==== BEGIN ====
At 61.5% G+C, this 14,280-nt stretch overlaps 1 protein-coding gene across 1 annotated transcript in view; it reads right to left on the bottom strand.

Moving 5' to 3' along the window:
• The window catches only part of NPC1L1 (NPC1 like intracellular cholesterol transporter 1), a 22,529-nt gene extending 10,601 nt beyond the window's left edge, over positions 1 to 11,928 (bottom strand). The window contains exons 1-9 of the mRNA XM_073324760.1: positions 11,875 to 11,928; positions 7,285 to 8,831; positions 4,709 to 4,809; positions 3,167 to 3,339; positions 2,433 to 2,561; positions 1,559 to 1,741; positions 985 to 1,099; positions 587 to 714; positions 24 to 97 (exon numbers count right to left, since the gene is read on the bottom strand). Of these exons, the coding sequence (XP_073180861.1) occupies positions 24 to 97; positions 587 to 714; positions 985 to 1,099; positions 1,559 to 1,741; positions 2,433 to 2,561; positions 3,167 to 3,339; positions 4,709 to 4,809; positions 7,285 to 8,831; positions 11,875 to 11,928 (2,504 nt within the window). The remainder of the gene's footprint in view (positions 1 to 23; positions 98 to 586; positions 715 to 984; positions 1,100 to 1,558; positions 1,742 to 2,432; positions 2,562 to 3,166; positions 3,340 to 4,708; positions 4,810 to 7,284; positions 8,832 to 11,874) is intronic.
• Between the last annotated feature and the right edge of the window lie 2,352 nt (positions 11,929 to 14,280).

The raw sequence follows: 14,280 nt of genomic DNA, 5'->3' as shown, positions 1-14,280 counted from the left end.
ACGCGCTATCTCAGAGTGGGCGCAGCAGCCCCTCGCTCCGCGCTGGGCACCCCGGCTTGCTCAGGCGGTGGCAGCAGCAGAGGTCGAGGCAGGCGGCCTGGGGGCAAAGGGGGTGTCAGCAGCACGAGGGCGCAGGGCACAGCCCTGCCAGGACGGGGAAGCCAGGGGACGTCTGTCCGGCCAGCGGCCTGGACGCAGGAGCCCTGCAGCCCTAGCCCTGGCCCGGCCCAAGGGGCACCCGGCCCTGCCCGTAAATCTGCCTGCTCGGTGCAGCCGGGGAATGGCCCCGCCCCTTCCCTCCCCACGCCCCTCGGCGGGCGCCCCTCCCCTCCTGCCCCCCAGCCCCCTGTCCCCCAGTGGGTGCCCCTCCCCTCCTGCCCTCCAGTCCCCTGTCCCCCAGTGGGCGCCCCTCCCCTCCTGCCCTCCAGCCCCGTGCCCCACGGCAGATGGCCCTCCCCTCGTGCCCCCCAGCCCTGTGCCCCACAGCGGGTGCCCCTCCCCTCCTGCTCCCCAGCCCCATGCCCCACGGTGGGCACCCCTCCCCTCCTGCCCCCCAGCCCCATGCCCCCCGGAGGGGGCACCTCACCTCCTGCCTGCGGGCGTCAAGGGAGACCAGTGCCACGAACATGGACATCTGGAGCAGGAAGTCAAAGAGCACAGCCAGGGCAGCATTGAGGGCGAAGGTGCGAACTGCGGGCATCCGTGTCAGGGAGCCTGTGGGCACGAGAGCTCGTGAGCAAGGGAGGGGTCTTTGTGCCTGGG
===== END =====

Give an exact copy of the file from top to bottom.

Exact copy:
At 61.5% G+C, this 14,280-nt stretch overlaps 1 protein-coding gene across 1 annotated transcript in view; it reads right to left on the bottom strand.

Moving 5' to 3' along the window:
• The window catches only part of NPC1L1 (NPC1 like intracellular cholesterol transporter 1), a 22,529-nt gene extending 10,601 nt beyond the window's left edge, over positions 1 to 11,928 (bottom strand). The window contains exons 1-9 of the mRNA XM_073324760.1: positions 11,875 to 11,928; positions 7,285 to 8,831; positions 4,709 to 4,809; positions 3,167 to 3,339; positions 2,433 to 2,561; positions 1,559 to 1,741; positions 985 to 1,099; positions 587 to 714; positions 24 to 97 (exon numbers count right to left, since the gene is read on the bottom strand). Of these exons, the coding sequence (XP_073180861.1) occupies positions 24 to 97; positions 587 to 714; positions 985 to 1,099; positions 1,559 to 1,741; positions 2,433 to 2,561; positions 3,167 to 3,339; positions 4,709 to 4,809; positions 7,285 to 8,831; positions 11,875 to 11,928 (2,504 nt within the window). The remainder of the gene's footprint in view (positions 1 to 23; positions 98 to 586; positions 715 to 984; positions 1,100 to 1,558; positions 1,742 to 2,432; positions 2,562 to 3,166; positions 3,340 to 4,708; positions 4,810 to 7,284; positions 8,832 to 11,874) is intronic.
• Between the last annotated feature and the right edge of the window lie 2,352 nt (positions 11,929 to 14,280).

The raw sequence follows: 14,280 nt of genomic DNA, 5'->3' as shown, positions 1-14,280 counted from the left end.
ACGCGCTATCTCAGAGTGGGCGCAGCAGCCCCTCGCTCCGCGCTGGGCACCCCGGCTTGCTCAGGCGGTGGCAGCAGCAGAGGTCGAGGCAGGCGGCCTGGGGGCAAAGGGGGTGTCAGCAGCACGAGGGCGCAGGGCACAGCCCTGCCAGGACGGGGAAGCCAGGGGACGTCTGTCCGGCCAGCGGCCTGGACGCAGGAGCCCTGCAGCCCTAGCCCTGGCCCGGCCCAAGGGGCACCCGGCCCTGCCCGTAAATCTGCCTGCTCGGTGCAGCCGGGGAATGGCCCCGCCCCTTCCCTCCCCACGCCCCTCGGCGGGCGCCCCTCCCCTCCTGCCCCCCAGCCCCCTGTCCCCCAGTGGGTGCCCCTCCCCTCCTGCCCTCCAGTCCCCTGTCCCCCAGTGGGCGCCCCTCCCCTCCTGCCCTCCAGCCCCGTGCCCCACGGCAGATGGCCCTCCCCTCGTGCCCCCCAGCCCTGTGCCCCACAGCGGGTGCCCCTCCCCTCCTGCTCCCCAGCCCCATGCCCCACGGTGGGCACCCCTCCCCTCCTGCCCCCCAGCCCCATGCCCCCCGGAGGGGGCACCTCACCTCCTGCCTGCGGGCGTCAAGGGAGACCAGTGCCACGAACATGGACATCTGGAGCAGGAAGTCAAAGAGCACAGCCAGGGCAGCATTGAGGGCGAAGGTGCGAACTGCGGGCATCCGTGTCAGGGAGCCTGTGGGCACGAGAGCTCGTGAGCAAGGGAGGGGTCTTTGTGCCTGGG